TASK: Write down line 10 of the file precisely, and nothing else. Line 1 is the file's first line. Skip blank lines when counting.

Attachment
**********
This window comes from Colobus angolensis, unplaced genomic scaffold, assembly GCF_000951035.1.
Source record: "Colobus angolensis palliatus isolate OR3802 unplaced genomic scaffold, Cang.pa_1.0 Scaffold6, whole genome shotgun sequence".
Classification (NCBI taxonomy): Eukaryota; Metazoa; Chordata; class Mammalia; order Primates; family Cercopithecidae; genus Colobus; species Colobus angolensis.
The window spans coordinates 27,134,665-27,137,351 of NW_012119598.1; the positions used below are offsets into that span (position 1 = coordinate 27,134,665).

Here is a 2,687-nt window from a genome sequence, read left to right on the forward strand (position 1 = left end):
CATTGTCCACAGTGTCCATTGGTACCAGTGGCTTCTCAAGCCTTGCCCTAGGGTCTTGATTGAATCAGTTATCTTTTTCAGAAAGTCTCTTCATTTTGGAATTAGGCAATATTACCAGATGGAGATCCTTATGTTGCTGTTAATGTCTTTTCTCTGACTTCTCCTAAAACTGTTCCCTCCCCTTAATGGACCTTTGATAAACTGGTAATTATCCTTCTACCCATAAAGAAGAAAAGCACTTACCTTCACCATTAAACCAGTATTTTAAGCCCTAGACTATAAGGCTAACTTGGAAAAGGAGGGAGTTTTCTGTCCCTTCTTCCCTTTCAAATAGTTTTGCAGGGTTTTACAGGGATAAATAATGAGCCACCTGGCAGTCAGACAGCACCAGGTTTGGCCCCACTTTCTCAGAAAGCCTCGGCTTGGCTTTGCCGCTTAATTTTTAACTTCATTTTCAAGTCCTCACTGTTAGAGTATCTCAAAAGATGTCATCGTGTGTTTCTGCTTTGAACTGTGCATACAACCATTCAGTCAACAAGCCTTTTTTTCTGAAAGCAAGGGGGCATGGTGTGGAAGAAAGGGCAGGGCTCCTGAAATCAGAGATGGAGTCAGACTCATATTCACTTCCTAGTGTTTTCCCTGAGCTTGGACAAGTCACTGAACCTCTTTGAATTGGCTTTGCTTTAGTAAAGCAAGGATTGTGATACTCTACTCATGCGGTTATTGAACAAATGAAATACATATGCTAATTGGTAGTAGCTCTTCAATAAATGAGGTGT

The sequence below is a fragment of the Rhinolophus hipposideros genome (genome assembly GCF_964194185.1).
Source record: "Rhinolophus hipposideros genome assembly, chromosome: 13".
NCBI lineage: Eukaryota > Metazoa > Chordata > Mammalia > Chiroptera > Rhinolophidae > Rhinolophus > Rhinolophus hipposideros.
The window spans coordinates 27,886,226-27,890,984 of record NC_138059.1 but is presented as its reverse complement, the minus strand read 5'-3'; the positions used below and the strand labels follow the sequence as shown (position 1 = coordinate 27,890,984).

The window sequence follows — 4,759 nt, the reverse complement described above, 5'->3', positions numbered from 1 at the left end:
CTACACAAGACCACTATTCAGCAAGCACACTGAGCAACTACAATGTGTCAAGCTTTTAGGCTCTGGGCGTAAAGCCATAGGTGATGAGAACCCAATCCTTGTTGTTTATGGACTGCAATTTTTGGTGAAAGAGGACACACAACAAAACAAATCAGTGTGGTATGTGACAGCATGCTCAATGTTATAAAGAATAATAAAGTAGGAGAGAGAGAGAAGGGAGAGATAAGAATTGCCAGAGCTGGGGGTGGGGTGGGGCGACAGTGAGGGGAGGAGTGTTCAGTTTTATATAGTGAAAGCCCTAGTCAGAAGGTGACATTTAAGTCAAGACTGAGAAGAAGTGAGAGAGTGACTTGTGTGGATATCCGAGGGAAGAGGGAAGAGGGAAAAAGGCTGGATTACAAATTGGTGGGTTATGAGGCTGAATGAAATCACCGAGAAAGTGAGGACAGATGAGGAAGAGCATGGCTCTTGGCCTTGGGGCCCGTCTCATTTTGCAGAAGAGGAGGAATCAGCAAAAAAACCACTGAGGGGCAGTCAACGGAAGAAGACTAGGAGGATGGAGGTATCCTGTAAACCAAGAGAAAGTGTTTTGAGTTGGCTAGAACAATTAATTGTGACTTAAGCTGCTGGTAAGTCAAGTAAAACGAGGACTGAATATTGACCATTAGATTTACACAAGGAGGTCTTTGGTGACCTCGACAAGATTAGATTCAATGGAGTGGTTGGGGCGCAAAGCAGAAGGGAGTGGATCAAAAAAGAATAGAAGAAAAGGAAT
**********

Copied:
The window spans coordinates 27,886,226-27,890,984 of record NC_138059.1 but is presented as its reverse complement, the minus strand read 5'-3'; the positions used below and the strand labels follow the sequence as shown (position 1 = coordinate 27,890,984).